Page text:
Jury to see confession of killing

The leader of a small religious cult that forecast an apocalyptic end to the United States will be confronted by his own words when he goes on trial late this month for first-degree murder in the March 1998 shooting death of a Mountlake Terrace man.

Christopher Turgeon, 37, on Tuesday signed an agreement with prosecutors that cleared the way for jurors to see a handwritten document he prepared a few months after the death of Dan Jess, describing the killing almost as if it was a military operation.

In the document, Turgeon wrote about leaving California and driving to Mountlake Terrace in late March 1998, accompanied by fellow cult member Blaine Alan Applin, 30.

"Our objective was to complete a hit on a government informer who was actively pursuing the destruction of our families and our organization," Turgeon wrote.

"This rat's name was Dan Jess. He had formerly been a soldier in our organization and had betrayed us."

The document goes on to describe how Applin repeatedly shot Jess, 40, during an ambush at the man's home.

As part of Tuesday's hearing, Applin also agreed to waive any objection to prosecutors using the document as evidence. He is scheduled to be tried for first-degree murder along with Turgeon.

Defense attorneys plan to argue the co-defendants are not guilty because they were insane at the time of the killing. They also hope to call a forensic psychologist who is an expert on cults to testify at trial.

Turgeon is the leader of the Gatekeepers cult, which had been based in Edmonds, Lynnwood, Everett and Lake Stevens before moving to Southern California in 1997.

It was while in California that Turgeon and Applin embarked on a crime spree that was supposed to hasten the apocalyptic downfall of the United States. The pair were convicted in California of 17 felonies, including conspiracy to murder a police officer. Applin received a minimum 101-year sentence. Turgeon got 89 years to life. He sang the national anthem at sentencing.

Jess was a former Gatekeepers member. Prosecutors allege that before the pair embarked on their California crime spree, Turgeon ordered Applin to kill Jess because he feared the man was going to betray the Gatekeepers, a group that he had previously called Ahabah Asah Prophetic Ministries.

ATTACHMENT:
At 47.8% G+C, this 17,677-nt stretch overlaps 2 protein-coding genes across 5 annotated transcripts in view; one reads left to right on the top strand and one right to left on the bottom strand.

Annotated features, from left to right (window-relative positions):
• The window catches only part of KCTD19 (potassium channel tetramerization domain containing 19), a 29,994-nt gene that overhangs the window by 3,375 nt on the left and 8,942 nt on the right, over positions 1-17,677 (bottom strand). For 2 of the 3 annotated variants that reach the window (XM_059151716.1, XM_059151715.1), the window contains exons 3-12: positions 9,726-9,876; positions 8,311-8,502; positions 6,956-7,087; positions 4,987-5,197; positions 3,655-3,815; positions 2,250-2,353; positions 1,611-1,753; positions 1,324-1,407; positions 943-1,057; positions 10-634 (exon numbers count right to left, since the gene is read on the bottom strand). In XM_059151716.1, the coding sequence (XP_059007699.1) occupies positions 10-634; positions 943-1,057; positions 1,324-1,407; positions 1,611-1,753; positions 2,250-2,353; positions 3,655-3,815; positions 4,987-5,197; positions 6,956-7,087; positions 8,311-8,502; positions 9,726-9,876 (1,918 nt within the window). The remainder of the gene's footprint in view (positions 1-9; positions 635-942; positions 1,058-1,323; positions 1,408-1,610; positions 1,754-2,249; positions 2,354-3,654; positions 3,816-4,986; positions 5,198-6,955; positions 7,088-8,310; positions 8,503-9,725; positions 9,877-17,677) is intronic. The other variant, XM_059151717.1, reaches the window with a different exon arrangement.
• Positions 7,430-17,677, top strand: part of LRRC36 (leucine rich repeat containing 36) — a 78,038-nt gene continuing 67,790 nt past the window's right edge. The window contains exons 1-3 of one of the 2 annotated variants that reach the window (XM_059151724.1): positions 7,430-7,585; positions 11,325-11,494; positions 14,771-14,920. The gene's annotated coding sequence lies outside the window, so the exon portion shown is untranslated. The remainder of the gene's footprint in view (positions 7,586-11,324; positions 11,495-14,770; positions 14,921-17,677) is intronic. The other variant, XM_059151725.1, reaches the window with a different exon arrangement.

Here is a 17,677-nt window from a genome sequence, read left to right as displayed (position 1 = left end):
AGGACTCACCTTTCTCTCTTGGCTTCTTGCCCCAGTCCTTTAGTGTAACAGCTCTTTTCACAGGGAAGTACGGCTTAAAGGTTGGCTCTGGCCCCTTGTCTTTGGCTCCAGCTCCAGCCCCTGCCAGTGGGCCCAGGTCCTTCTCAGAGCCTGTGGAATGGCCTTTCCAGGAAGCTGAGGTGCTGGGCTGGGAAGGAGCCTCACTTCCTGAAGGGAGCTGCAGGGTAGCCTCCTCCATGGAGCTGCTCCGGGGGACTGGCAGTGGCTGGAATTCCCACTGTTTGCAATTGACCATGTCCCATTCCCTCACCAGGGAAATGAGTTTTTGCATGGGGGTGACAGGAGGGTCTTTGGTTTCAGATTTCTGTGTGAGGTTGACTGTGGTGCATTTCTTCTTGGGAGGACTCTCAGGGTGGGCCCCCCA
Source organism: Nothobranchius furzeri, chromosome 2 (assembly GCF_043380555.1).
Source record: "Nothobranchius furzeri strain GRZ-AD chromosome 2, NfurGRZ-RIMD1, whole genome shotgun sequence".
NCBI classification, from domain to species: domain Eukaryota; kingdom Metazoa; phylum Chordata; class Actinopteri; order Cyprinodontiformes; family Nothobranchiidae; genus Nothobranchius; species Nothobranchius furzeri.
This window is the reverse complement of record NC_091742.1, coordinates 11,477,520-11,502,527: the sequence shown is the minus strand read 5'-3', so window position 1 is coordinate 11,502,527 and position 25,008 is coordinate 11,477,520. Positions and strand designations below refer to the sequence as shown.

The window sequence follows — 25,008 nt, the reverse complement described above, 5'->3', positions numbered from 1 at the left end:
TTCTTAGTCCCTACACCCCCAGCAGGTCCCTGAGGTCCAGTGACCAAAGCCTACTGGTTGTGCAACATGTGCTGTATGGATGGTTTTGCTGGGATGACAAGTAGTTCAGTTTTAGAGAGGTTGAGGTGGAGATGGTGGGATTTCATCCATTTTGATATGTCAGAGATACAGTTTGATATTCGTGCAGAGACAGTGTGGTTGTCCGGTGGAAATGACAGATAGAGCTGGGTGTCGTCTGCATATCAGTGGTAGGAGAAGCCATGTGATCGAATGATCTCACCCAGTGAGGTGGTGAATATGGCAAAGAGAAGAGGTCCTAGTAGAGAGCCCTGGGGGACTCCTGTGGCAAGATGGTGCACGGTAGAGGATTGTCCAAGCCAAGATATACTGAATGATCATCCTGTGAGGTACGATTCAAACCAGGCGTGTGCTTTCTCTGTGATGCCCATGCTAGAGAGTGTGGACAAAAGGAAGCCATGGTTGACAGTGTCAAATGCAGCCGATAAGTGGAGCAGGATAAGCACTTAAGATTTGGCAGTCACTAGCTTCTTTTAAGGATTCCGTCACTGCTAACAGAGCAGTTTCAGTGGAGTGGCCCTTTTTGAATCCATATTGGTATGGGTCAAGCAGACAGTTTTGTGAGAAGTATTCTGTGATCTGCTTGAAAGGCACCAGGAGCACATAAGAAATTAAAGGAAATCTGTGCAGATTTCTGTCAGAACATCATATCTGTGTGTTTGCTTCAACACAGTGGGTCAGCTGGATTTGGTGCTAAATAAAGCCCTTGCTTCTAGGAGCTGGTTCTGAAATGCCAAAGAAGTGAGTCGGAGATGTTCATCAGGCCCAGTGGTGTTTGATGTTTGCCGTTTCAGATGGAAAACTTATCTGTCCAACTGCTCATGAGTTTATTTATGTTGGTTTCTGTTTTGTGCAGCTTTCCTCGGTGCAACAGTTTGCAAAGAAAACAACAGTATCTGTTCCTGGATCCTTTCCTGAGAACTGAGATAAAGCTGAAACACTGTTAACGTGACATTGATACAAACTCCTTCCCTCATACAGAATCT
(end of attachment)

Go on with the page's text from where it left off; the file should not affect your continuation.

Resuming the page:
At his California trial, Turgeon testified that he considers himself the prophet Elijah. He preached that under God's law, women were inferior to men and that a man must not submit to the authority of a woman.

Turgeon took the idea so far that he once refused to give a woman 911 emergency operator his name, informing her he was "not at peace" to do so, according to court documents.

Applin last year convinced a judge that his involvement in the Gatekeeper's cult provided him with religious grounds to object to being represented by a female public defender.

Turgeon's account of Jess' killing was prepared while he was in jail in San Diego awaiting trial and presented to another inmate, said his attorney, Royce Ferguson of Everett.

The document, which included a hand-drawn map of the killing scene, describes how Applin and Turgeon switched the license plates on their car before heading to Jess' home.

"We then did reconnaissance of the whole area, checking for obvious, and not obvious obstacles to our mission," Turgeon wrote.

"We made sure the target was at home and then we left the area temporarily and parked. We then formulated the exact details of how the job would be done. It was decided my partner would pull the hit while I did the lookout and provided backup and cover."

Turgeon wrote that he was armed with a MAK-90 military-style rifle, and Applin had a 9mm semiautomatic pistol. Both men wore dark clothing and ski masks, according to court papers.

Jess was fatally shot when Applin knocked on his door at 3 a.m.

Turgeon and Applin were suspected in Jess' killing, but they weren't charged until after they were arrested in California and forensic tests linked a 9mm handgun they had used in a robbery there to the shooting in Mountlake Terrace.